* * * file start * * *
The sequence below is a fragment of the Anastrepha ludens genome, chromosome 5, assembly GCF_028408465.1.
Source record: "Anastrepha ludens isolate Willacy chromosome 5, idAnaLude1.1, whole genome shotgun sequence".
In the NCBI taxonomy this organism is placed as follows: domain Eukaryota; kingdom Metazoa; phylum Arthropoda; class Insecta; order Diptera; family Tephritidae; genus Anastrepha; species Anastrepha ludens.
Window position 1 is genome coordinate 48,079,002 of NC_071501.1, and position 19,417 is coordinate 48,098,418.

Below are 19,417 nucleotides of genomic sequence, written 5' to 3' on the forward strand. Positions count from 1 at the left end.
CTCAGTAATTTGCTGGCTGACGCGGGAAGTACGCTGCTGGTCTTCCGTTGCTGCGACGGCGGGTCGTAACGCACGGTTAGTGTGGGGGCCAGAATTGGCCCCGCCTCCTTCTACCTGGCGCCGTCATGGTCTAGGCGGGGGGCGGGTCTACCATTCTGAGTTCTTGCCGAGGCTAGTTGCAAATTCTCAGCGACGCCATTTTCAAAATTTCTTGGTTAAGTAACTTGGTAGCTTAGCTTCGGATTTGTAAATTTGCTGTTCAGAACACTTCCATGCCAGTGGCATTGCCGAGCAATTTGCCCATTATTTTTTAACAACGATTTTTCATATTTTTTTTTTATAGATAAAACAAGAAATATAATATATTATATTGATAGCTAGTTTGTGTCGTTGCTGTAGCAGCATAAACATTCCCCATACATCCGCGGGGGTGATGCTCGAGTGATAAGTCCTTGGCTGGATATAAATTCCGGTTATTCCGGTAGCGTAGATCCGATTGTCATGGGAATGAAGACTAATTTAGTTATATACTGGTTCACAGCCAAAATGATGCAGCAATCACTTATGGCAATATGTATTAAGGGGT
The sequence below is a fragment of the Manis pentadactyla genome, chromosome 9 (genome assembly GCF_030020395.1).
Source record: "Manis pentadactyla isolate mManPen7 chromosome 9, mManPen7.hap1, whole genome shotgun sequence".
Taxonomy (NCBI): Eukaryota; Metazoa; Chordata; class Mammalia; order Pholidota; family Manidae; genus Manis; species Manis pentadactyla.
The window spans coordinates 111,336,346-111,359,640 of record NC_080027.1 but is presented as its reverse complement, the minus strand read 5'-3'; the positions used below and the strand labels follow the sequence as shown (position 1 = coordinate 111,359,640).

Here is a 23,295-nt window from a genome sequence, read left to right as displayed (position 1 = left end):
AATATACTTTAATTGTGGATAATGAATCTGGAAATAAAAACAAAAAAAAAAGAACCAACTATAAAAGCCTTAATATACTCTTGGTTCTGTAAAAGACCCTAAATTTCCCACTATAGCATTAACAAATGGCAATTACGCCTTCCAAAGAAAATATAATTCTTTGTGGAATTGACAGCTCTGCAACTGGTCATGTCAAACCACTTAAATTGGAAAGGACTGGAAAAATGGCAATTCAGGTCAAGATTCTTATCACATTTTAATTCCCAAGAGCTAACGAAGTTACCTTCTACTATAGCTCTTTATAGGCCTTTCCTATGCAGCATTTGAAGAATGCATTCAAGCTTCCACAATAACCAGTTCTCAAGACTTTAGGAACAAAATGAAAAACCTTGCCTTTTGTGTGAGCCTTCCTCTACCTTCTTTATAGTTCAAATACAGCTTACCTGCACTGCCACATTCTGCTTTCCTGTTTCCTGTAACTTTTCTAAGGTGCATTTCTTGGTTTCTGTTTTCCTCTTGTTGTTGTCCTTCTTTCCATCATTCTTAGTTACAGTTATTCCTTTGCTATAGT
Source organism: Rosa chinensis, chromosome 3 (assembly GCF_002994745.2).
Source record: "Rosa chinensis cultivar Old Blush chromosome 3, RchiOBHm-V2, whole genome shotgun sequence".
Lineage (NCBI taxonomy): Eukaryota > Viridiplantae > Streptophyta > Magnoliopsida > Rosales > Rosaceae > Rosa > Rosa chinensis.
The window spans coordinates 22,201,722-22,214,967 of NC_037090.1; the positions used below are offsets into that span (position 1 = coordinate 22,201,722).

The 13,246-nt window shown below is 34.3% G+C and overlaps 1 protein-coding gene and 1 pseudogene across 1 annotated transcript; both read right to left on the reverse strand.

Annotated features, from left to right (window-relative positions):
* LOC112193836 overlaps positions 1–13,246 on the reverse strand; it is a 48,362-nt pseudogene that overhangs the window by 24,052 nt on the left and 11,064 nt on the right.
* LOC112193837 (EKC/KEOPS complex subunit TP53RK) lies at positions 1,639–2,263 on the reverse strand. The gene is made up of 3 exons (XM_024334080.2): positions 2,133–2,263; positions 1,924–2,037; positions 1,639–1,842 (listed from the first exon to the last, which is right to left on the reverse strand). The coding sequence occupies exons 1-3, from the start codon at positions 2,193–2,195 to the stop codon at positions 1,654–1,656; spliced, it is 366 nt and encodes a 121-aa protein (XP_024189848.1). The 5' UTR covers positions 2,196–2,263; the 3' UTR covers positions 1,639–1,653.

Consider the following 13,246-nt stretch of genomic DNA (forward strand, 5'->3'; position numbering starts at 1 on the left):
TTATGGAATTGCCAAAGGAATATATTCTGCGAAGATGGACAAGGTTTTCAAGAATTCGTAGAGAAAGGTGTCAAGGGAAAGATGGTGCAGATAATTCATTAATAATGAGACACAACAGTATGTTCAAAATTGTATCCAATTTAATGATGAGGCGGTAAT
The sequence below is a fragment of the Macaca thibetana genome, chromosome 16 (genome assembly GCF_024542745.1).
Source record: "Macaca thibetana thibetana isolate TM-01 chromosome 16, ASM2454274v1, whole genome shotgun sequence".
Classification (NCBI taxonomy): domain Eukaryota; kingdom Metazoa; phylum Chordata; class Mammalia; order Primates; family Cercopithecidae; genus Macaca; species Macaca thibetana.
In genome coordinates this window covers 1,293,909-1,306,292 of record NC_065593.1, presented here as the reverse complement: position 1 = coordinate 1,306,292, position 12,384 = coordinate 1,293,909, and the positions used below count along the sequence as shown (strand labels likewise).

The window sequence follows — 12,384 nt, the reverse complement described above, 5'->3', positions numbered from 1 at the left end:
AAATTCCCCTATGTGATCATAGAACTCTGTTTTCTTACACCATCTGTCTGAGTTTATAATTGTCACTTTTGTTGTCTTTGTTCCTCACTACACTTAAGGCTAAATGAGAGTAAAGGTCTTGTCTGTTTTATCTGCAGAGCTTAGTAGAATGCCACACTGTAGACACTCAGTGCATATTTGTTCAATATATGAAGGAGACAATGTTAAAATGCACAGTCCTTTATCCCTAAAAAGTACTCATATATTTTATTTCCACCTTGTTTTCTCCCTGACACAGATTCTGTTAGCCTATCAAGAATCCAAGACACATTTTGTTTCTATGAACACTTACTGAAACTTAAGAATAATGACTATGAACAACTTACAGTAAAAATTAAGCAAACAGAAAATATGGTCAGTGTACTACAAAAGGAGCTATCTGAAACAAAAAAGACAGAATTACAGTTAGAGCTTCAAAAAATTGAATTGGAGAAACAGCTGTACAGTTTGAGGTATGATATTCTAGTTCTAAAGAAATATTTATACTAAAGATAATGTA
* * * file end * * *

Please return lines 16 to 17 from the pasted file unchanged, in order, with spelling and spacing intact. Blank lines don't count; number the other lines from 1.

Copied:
The window spans coordinates 22,201,722-22,214,967 of NC_037090.1; the positions used below are offsets into that span (position 1 = coordinate 22,201,722).

The 13,246-nt window shown below is 34.3% G+C and overlaps 1 protein-coding gene and 1 pseudogene across 1 annotated transcript; both read right to left on the reverse strand.